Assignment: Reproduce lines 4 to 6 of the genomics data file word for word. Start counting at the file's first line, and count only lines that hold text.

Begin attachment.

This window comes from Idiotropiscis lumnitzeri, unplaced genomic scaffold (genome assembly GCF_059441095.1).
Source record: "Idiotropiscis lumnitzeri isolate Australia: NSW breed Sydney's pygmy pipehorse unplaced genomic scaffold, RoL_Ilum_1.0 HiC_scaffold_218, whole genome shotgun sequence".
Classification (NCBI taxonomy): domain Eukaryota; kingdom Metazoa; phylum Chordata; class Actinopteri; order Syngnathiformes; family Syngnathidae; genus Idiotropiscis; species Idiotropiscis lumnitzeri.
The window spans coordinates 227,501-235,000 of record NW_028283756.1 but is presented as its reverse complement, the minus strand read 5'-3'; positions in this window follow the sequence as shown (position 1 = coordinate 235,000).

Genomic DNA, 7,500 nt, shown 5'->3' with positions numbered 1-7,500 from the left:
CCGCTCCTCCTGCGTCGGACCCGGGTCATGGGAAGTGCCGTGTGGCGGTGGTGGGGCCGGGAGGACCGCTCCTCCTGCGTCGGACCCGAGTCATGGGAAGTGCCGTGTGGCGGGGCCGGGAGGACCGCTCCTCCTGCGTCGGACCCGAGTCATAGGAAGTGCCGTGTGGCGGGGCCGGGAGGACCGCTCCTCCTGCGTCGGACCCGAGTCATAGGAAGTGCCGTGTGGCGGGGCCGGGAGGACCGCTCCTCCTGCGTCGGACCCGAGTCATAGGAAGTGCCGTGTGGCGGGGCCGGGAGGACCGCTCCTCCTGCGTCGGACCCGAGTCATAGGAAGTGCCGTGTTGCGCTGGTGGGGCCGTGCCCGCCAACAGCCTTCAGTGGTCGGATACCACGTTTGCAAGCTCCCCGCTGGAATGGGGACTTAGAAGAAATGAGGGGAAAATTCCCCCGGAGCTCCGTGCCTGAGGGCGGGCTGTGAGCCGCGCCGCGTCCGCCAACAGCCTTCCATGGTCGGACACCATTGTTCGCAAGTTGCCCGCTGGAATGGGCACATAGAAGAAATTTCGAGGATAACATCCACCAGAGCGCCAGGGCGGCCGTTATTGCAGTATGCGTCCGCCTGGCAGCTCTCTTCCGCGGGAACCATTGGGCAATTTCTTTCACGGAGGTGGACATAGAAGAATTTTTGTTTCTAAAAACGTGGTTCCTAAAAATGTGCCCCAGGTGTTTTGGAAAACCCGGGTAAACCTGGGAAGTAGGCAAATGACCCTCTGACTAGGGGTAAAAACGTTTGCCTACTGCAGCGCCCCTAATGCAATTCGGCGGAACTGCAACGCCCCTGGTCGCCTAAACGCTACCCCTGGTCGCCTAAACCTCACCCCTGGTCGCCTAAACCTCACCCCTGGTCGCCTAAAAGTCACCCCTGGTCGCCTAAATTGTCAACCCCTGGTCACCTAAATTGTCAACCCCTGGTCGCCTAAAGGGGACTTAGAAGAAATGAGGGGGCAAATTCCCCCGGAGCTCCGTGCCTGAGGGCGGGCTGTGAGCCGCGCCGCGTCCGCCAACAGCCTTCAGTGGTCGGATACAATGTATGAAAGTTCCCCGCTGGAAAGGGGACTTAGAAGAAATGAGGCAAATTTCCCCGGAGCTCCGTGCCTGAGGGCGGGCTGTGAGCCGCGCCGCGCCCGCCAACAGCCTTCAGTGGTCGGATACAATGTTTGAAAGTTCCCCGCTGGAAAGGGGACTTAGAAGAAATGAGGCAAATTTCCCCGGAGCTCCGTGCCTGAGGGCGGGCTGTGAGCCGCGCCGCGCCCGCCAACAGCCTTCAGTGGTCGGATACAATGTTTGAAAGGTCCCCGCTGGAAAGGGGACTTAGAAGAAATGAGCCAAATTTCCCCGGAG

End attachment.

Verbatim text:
The window spans coordinates 227,501-235,000 of record NW_028283756.1 but is presented as its reverse complement, the minus strand read 5'-3'; positions in this window follow the sequence as shown (position 1 = coordinate 235,000).

Genomic DNA, 7,500 nt, shown 5'->3' with positions numbered 1-7,500 from the left:
CCGCTCCTCCTGCGTCGGACCCGGGTCATGGGAAGTGCCGTGTGGCGGTGGTGGGGCCGGGAGGACCGCTCCTCCTGCGTCGGACCCGAGTCATGGGAAGTGCCGTGTGGCGGGGCCGGGAGGACCGCTCCTCCTGCGTCGGACCCGAGTCATAGGAAGTGCCGTGTGGCGGGGCCGGGAGGACCGCTCCTCCTGCGTCGGACCCGAGTCATAGGAAGTGCCGTGTGGCGGGGCCGGGAGGACCGCTCCTCCTGCGTCGGACCCGAGTCATAGGAAGTGCCGTGTGGCGGGGCCGGGAGGACCGCTCCTCCTGCGTCGGACCCGAGTCATAGGAAGTGCCGTGTTGCGCTGGTGGGGCCGTGCCCGCCAACAGCCTTCAGTGGTCGGATACCACGTTTGCAAGCTCCCCGCTGGAATGGGGACTTAGAAGAAATGAGGGGAAAATTCCCCCGGAGCTCCGTGCCTGAGGGCGGGCTGTGAGCCGCGCCGCGTCCGCCAACAGCCTTCCATGGTCGGACACCATTGTTCGCAAGTTGCCCGCTGGAATGGGCACATAGAAGAAATTTCGAGGATAACATCCACCAGAGCGCCAGGGCGGCCGTTATTGCAGTATGCGTCCGCCTGGCAGCTCTCTTCCGCGGGAACCATTGGGCAATTTCTTTCACGGAGGTGGACATAGAAGAATTTTTGTTTCTAAAAACGTGGTTCCTAAAAATGTGCCCCAGGTGTTTTGGAAAACCCGGGTAAACCTGGGAAGTAGGCAAATGACCCTCTGACTAGGGGTAAAAACGTTTGCCTACTGCAGCGCCCCTAATGCAATTCGGCGGAACTGCAACGCCCCTGGTCGCCTAAACGCTACCCCTGGTCGCCTAAACCTCACCCCTGGTCGCCTAAACCTCACCCCTGGTCGCCTAAAAGTCACCCCTGGTCGCCTAAATTGTCAACCCCTGGTCACCTAAATTGTCAACCCCTGGTCGCCTAAAGGGGACTTAGAAGAAATGAGGGGGCAAATTCCCCCGGAGCTCCGTGCCTGAGGGCGGGCTGTGAGCCGCGCCGCGTCCGCCAACAGCCTTCAGTGGTCGGATACAATGTATGAAAGTTCCCCGCTGGAAAGGGGACTTAGAAGAAATGAGGCAAATTTCCCCGGAGCTCCGTGCCTGAGGGCGGGCTGTGAGCCGCGCCGCGCCCGCCAACAGCCTTCAGTGGTCGGATACAATGTTTGAAAGTTCCCCGCTGGAAAGGGGACTTAGAAGAAATGAGGCAAATTTCCCCGGAGCTCCGTGCCTGAGGGCGGGCTGTGAGCCGCGCCGCGCCCGCCAACAGCCTTCAGTGGTCGGATACAATGTTTGAAAGGTCCCCGCTGGAAAGGGGACTTAGAAGAAATGAGCCAAATTTCCCCGGAG